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Prince Edward board allocates $1.2M more in CARES Act funds

Financial help is on the way for Prince Edward County law enforcement, emergency medical services (EMS), emergency management, county operations and child care.

Wade Bartlett

This help is coming after a second round of recommendations from the county’s CARES Act Committee was unanimously approved by the Prince Edward County Board of Supervisors Tuesday, Aug. 11.

The total allocated was $1,289,447.91.

The county has now received two payments of $1,989,387 from the federal government as part of the Coronavirus Aid, Relief and Economic Security (CARES) Act of 2020. This means the county has received a total of $3,978,774 in CARES Act funding.

A memo from County Administrator Wade Bartlett and Assistant County Administrator Sarah Puckett to the board outlined again that the funds may be used only to cover costs that are necessary expenditures incurred due to the public health emergency with respect to the coronavirus.

The largest allocation of money went to the EMS — $516,347.91. Of that amount, $480,000 will help fund two ambulances, one for Prince Edward Volunteer Rescue Squad (PEVRS) and one for Meherrin Volunteer Fire & Rescue Inc.

Prince Edward will pay for all of the PEVRS ambulance, $300,000. Since Meherrin Fire and Rescue also services Lunenburg County, the board agreed to pay for 60% of that ambulance, $180,000. Lunenburg County will pay the remainder of the cost.

The second-largest allocation in the recommendations went to the law enforcement category — $446,000. The bulk of this amount, $333,000, was dedicated to purchasing Mobile Data Terminals (MDT). Thirty-seven will be purchased for $9,000 each.

Bartlett stated during the Tuesday board meeting that these MDTs will allow officers to get background information and allow them to decrease their amount of exposure to themselves and whomever they stop on the road. The terminals will help officers keep their distance and avoid certain exchanges by not having to handle as much paperwork.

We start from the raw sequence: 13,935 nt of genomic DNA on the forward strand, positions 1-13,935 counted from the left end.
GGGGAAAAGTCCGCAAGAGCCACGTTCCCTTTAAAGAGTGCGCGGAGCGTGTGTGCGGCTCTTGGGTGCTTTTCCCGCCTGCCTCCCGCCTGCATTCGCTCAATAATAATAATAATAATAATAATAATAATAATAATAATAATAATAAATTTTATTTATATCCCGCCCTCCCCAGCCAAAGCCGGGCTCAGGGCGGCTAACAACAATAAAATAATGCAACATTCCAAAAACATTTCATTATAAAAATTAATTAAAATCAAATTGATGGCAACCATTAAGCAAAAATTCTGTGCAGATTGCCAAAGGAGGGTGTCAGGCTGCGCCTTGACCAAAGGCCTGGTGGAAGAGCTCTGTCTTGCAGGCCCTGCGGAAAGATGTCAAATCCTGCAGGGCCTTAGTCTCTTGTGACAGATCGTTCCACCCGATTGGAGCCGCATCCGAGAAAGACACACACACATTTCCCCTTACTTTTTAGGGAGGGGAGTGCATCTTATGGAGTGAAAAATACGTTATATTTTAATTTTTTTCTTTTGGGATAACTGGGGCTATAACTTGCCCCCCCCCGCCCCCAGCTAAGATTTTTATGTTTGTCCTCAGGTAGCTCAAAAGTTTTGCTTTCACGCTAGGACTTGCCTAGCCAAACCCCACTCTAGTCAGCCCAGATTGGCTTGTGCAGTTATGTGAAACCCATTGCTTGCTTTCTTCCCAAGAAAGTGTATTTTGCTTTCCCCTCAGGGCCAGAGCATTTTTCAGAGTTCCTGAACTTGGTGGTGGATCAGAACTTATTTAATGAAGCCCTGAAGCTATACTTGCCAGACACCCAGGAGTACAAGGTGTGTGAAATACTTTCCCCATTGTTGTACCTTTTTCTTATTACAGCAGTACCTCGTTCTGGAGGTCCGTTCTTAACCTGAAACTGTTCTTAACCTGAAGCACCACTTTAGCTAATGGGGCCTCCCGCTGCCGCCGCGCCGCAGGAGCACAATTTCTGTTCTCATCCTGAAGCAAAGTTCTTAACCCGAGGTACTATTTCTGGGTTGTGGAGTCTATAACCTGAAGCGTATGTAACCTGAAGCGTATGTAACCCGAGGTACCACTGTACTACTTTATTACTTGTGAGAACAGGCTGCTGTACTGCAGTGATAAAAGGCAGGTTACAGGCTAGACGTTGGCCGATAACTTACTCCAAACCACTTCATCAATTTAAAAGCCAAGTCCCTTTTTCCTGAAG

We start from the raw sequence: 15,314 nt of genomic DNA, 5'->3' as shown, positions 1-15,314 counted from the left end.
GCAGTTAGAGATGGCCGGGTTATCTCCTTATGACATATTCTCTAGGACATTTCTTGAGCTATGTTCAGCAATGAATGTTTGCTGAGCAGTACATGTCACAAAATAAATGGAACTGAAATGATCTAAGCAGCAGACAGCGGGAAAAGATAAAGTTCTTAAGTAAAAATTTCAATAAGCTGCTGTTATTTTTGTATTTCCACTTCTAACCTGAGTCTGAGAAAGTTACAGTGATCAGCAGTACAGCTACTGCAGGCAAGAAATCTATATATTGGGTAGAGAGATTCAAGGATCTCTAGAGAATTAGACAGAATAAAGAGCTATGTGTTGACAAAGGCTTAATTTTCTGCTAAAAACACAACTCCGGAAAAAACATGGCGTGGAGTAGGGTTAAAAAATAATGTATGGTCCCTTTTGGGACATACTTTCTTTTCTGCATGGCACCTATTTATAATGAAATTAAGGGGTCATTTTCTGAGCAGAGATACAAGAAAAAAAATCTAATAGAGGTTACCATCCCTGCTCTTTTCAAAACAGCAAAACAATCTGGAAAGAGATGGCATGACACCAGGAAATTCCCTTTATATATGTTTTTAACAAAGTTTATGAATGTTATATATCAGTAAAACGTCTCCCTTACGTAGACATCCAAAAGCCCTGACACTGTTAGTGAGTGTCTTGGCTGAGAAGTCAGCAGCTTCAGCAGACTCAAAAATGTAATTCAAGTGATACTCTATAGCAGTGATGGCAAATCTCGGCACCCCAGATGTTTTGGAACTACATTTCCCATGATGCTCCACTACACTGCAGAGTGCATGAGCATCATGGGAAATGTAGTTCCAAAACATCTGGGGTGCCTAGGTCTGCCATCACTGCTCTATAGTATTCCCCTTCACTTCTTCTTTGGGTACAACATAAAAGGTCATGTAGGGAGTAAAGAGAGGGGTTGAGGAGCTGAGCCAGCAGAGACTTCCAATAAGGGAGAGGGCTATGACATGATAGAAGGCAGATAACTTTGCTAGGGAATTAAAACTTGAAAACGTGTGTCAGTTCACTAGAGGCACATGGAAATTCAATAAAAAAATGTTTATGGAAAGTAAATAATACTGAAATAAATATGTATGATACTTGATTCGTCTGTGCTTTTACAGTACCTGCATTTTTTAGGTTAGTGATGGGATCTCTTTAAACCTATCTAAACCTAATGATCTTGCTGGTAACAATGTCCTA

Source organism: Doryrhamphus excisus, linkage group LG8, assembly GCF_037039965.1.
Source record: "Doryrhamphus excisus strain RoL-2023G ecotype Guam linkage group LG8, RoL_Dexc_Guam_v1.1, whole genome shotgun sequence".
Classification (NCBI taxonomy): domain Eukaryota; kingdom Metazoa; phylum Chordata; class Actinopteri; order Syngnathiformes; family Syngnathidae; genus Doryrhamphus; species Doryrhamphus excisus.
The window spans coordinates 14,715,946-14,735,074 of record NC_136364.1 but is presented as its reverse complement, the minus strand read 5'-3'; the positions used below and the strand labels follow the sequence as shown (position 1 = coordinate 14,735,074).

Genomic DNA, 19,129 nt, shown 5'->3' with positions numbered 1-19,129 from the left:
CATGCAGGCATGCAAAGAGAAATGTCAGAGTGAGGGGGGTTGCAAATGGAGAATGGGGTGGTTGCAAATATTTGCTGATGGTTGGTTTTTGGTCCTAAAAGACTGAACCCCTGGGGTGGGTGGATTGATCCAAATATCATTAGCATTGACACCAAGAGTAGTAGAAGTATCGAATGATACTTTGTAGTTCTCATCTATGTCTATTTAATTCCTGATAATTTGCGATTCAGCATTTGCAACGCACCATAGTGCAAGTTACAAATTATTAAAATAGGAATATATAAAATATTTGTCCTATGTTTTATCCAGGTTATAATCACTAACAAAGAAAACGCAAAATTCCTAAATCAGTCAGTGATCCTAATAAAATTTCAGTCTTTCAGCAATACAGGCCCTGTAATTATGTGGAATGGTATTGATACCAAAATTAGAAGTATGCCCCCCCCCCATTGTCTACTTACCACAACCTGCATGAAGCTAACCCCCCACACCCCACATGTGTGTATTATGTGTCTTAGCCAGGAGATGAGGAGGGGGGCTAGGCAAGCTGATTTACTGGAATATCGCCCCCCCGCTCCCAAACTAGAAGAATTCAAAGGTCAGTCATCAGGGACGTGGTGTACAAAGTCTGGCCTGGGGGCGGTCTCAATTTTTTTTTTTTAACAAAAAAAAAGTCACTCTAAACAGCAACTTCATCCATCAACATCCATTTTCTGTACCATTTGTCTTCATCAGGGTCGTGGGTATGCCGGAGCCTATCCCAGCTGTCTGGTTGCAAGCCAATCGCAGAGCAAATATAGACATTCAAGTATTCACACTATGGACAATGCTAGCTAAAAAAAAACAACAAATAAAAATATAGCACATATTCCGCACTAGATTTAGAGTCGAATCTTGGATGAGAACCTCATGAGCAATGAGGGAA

The third-largest allocation total went to the child care category — $200,000.

“We’re seeing this increasingly in news articles nationwide that, in essence, child care is going to become one of the critical factors in economic recovery,” Puckett said.

Half of that $200,000 is earmarked for “YMCA/Sports Arena,” and the other half is earmarked for Prince Edward-Farmville Youth Association (PEFYA) facility upgrades, allowing it to have shelter capabilities.

Puckett said that in emergency situations, the county would typically use the Firemen’s Sports Arena to shelter people, but capacity there is now cut in half by social distancing requirements.

“So we have spoken with PEFYA,” she said. “The PEFYA board has already verbally agreed to allow the county to use (its gym) both for child care and emergency sheltering.”

However, she added there are some improvements that will need to be made to the building to upgrade it to become an adequate shelter location.